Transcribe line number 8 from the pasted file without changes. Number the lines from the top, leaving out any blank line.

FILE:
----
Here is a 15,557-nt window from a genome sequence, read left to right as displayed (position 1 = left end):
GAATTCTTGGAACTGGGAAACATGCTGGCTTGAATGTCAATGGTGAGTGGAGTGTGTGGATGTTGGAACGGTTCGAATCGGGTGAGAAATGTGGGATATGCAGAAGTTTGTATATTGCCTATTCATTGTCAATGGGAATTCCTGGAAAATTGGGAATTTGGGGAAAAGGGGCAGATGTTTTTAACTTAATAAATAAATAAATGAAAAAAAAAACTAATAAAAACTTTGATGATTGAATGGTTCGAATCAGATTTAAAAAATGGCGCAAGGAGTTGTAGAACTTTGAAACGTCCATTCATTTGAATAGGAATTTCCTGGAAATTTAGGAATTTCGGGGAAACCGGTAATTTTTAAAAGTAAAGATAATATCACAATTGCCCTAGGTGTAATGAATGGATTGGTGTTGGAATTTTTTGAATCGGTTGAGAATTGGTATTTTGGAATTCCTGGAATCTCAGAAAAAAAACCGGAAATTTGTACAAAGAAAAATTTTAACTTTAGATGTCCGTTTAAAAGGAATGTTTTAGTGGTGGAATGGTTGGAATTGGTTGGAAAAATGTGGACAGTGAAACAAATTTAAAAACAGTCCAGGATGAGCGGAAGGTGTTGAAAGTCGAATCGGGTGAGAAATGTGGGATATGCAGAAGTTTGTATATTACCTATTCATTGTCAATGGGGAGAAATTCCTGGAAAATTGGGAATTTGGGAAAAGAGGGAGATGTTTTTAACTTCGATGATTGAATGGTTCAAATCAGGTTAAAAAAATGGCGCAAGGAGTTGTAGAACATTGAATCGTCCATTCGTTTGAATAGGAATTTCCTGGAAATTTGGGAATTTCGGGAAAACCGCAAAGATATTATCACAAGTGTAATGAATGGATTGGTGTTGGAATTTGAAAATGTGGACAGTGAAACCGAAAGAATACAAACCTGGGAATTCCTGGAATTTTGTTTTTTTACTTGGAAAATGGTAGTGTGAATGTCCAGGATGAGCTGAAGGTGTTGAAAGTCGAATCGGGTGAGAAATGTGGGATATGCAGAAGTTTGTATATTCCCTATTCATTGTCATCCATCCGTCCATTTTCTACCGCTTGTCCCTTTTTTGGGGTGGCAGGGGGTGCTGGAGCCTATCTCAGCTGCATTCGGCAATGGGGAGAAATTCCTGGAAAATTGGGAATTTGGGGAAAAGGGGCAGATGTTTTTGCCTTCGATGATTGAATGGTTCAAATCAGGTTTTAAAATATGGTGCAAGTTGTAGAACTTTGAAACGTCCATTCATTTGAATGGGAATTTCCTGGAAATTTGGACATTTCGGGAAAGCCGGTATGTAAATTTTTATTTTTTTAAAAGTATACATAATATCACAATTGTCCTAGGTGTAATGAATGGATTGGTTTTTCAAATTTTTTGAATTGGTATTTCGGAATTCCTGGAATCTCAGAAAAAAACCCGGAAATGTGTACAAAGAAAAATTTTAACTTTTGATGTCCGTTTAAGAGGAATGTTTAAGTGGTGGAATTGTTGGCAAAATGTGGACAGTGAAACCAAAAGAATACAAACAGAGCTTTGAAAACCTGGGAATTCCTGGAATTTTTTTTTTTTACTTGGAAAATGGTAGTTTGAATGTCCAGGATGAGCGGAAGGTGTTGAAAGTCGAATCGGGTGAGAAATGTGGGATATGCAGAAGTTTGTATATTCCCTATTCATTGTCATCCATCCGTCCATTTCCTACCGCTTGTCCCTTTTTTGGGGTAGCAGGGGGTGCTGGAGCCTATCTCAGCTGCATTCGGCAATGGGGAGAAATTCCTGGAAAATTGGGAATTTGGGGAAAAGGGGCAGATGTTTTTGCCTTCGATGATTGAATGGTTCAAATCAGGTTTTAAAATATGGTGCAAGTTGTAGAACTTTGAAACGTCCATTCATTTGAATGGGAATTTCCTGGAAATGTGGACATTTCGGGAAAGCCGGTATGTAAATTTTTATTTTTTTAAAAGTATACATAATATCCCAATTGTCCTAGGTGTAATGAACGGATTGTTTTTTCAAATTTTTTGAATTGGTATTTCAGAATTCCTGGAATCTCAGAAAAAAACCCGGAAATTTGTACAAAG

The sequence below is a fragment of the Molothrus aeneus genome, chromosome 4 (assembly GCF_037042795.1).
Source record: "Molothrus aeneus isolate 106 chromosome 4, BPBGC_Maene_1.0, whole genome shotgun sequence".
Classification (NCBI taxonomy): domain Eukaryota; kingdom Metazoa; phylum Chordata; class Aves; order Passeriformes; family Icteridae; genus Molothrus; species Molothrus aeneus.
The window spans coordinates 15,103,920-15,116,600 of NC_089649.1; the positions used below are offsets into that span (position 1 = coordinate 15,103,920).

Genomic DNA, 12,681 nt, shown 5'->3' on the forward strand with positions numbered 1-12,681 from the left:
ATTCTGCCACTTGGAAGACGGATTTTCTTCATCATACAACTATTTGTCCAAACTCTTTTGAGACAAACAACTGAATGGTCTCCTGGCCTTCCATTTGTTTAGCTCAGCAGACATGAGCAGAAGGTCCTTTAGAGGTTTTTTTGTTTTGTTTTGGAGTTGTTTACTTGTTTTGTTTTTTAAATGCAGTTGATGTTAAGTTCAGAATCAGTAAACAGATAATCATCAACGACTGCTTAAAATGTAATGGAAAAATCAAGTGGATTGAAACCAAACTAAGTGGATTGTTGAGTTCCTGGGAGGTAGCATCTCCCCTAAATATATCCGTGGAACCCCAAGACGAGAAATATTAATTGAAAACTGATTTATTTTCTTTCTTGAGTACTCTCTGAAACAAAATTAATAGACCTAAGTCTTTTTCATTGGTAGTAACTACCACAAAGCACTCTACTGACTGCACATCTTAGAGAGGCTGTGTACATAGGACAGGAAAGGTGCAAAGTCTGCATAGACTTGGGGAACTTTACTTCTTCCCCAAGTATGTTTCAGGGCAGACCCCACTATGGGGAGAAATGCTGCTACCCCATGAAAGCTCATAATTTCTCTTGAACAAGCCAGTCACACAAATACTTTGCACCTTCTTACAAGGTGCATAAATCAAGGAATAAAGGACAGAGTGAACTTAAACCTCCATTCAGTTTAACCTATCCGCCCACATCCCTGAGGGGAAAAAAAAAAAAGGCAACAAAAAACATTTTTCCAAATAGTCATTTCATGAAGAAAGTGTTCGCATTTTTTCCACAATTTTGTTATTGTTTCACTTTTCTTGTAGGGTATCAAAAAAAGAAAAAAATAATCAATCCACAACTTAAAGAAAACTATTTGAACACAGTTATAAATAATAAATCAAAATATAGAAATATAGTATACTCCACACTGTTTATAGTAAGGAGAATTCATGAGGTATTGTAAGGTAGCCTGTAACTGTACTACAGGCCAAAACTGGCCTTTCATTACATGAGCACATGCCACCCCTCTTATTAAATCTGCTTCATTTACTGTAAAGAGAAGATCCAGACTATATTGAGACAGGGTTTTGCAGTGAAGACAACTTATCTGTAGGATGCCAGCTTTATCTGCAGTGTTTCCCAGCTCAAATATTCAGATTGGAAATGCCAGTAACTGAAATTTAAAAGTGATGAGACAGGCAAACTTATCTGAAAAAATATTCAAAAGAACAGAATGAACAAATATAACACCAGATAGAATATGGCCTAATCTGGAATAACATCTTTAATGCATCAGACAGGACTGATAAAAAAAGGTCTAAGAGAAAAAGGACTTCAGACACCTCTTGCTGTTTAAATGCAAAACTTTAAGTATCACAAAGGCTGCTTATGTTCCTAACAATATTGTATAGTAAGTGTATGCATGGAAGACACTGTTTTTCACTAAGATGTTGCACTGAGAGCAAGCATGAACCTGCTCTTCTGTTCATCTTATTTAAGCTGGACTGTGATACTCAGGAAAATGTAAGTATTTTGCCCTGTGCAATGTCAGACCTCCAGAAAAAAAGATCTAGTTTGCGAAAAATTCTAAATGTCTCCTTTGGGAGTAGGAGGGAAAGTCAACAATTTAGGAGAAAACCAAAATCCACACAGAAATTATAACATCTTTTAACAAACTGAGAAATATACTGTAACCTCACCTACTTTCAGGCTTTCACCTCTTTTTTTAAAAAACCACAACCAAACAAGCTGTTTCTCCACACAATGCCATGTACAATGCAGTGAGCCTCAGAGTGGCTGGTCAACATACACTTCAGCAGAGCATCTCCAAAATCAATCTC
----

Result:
ATTCTGCCACTTGGAAGACGGATTTTCTTCATCATACAACTATTTGTCCAAACTCTTTTGAGACAAACAACTGAATGGTCTCCTGGCCTTCCATTTGTTTAGCTCAGCAGACATGAGCAGAAGGTCCTTTAGAGGTTTTTTTGTTTTGTTTTGGAGTTGTTTACTTGTTTTGTTTTTTAAATGCAGTTGATGTTAAGTTCAGAATCAGTAAACAGATAATCATCAACGACTGCTTAAAATGTAATGGAAAAATCAAGTGGATTGAAACCAAACTAAGTGGATTGTTGAGTTCCTGGGAGGTAGCATCTCCCCTAAATATATCCGTGGAACCCCAAGACGAGAAATATTAATTGAAAACTGATTTATTTTCTTTCTTGAGTACTCTCTGAAACAAAATTAATAGACCTAAGTCTTTTTCATTGGTAGTAACTACCACAAAGCACTCTACTGACTGCACATCTTAGAGAGGCTGTGTACATAGGACAGGAAAGGTGCAAAGTCTGCATAGACTTGGGGAACTTTACTTCTTCCCCAAGTATGTTTCAGGGCAGACCCCACTATGGGGAGAAATGCTGCTACCCCATGAAAGCTCATAATTTCTCTTGAACAAGCCAGTCACACAAATACTTTGCACCTTCTTACAAGGTGCATAAATCAAGGAATAAAGGACAGAGTGAACTTAAACCTCCATTCAGTTTAACCTATCCGCCCACATCCCTGAGGGGAAAAAAAAAAAAGGCAACAAAAAACATTTTTCCAAATAGTCATTTCATGAAGAAAGTGTTCGCATTTTTTCCACAATTTTGTTATTGTTTCACTTTTCTTGTAGGGTATCAAAAAAAGAAAAAAATAATCAATCCACAACTTAAAGAAAACTATTTGAACACAGTTATAAATAATAAATCAAAATATAGAAATATAGTATACTCCACACTGTTTATAGTAAGGAGAATTCATGAGGTATTGTAAGGTAGCCTGTAACTGTACTACAGGCCAAAACTGGCCTTTCATTACATGAGCACATGCCACCCCTCTTATTAAATCTGCTTCATTTACTGTAAAGAGAAGATCCAGACTATATTGAGACAGGGTTTTGCAGTGAAGACAACTTATCTGTAGGATGCCAGCTTTATCTGCAGTGTTTCCCAGCTCAAATATTCAGATTGGAAATGCCAGTAACTGAAATTTAAAAGTGATGAGACAGGCAAACTTATCTGAAAAAATATTCAAAAGAACAGAATGAACAAATATAACACCAGATAGAATATGGCCTAATCTGGAATAACATCTTTAATGCATCAGACAGGACTGATAAAAAAAGGTCTAAGAGAAAAAGGACTTCAGACACCTCTTGCTGTTTAAATGCAAAACTTTAAGTATCACAAAGGCTGCTTATGTTCCTAACAATATTGTATAGTAAGTGTATGCATGGAAGACACTGTTTTTCACTAAGATGTTGCACTGAGAGCAAGCATGAACCTGCTCTTCTGTTCATCTTATTTAAGCTGGACTGTGATACTCAGGAAAATGTAAGTATTTTGCCCTGTGCAATGTCAGACCTCCAGAAAAAAAGATCTAGTTTGCGAAAAATTCTAAATGTCTCCTTTGGGAGTAGGAGGGAAAGTCAACAATTTAGGAGAAAACCAAAATCCACACAGAAATTATAACATCTTTTAACAAACTGAGAAATATACTGTAACCTCACCTACTTTCAGGCTTTCACCTCTTTTTTTAAAAAACCACAACCAAACAAGCTGTTTCTCCACACAATGCCATGTACAATGCAGTGAGCCTCAGAGTGGCTGGTCAACATACACTTCAGCAGAGCATCTCCAAAATCAATCTC